Carnival clear up!

The world’s second largest carnival gets underway this weekend1, with its waste being turned into green energy.

Westminster City Council is about to embark on its weekend-long party and clean-up, as an estimated two million people descend on Notting Hill to enjoy the sea of sequins and steel band sounds of the Caribbean. With the support of Veolia, the UK’s leading resource management company, the revelry will be cleared by around 170 workers and 60 vehicles all in time for the Tuesday morning commute.

Eleven times bigger than Glastonbury2 , the annual Notting Hill Carnival in London is expected to generate in the region of 200 tonnes of waste spread along the 3.5 mile long route. To clear what is left behind by the estimated two million partygoers, a large team of people will be working around the clock to get the streets spick and span before the working week begins.

The team will be split into 15 groups that will be strategically spread out along the route, so the clean-up can take place as quickly and efficiently as possible. Once all of the waste has been collected and the recyclable waste separated, the remaining waste will be converted into green energy. This will go to the National Grid to power local London homes and is expected to generate in the region of 97,200 kWh of electricity and 19,600 kWh of heat, which is enough to power 80,000 hot showers or travel 84km on the Tube – four times the length of the Victoria line. Combined this is equivalent to saving 54 tonnes of CO 2 emissions.

Vincent Masseri, Veolia's Senior Contract Manager, states: "While the clean-up following Notting Hill Carnival represents a sizeable challenge, it’s one we relish because it’s a real team effort. We deal with the waste in the most sustainable way possible and ensure everything is spotless ahead of rush hour on Tuesday morning."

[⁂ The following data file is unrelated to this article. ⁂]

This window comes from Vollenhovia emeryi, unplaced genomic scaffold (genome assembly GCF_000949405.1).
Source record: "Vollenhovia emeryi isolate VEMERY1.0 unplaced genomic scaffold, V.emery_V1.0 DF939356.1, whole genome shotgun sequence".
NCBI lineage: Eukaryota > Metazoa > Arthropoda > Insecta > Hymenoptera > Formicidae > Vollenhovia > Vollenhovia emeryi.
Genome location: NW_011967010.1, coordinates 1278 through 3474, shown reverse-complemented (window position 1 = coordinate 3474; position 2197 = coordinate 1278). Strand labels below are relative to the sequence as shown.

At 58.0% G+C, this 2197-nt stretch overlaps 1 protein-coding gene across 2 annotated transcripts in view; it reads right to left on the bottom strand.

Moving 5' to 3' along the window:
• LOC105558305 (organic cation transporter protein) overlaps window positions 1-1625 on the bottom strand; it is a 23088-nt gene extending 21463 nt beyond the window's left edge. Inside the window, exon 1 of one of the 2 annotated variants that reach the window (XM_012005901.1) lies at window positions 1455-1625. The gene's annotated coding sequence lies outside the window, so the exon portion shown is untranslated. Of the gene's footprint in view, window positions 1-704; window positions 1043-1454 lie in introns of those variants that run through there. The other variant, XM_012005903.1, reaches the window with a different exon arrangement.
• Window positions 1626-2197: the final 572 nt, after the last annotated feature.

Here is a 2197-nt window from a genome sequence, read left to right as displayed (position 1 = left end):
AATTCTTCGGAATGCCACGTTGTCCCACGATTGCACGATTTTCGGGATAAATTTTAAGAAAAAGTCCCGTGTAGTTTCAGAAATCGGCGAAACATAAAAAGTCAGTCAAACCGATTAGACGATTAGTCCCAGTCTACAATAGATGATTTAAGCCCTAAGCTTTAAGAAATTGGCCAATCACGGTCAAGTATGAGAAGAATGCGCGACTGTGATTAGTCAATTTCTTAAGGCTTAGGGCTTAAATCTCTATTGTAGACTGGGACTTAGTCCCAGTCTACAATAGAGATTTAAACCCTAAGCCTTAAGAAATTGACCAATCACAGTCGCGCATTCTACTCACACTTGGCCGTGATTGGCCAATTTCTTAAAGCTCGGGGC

"We deal with the waste in the most sustainable way possible and ensure everything is spotless ahead of rush hour on Tuesday morning."

Cllr Melvyn Caplan, the Cabinet Member for City Management at Westminster City Council, said: “We are delighted so many people will be enjoying themselves this year at Notting Hill Carnival. We are proud to support such an event, and provide such an efficient clean-up service to get the streets tidy after one of Europe’s biggest street parties. Through the hard work and commitment of our clean-up operatives’ you wouldn’t know such a huge event had taken place, and I know residents and visitors appreciate their efforts to get the streets back to normal.”

The waste expected from the weekend’s celebrations will mainly consist of plastic bags, plastic bottles and food packaging. However, in addition to the “expected” waste items, the cleaning team over the bank holiday festivities can expect to find some usual objects, such as feathered headdresses, samba drums and coconuts – if findings from previous years are anything to go by. 

The top five most unusual items found during Notting Hill Carnival are:

1. Papier mâché dragon
2. Feathered head dresses
3. Inflatable palm tree
4. Broken Samba drum
5. Coconuts

The five most common items found lining the route of Notting Hill Carnival are:

1. Caribbean flags
2. Chicken wings
3. Rum bottles, approx. 25,0003
4. Beer cans
5. Whistles

Households along the carnival route are also being offered a free front garden and basement cleaning service, which will begin on Wednesday morning. For more information on this year’s event including road closures, parking suspensions and the free cleaning service, please visit: rubbish.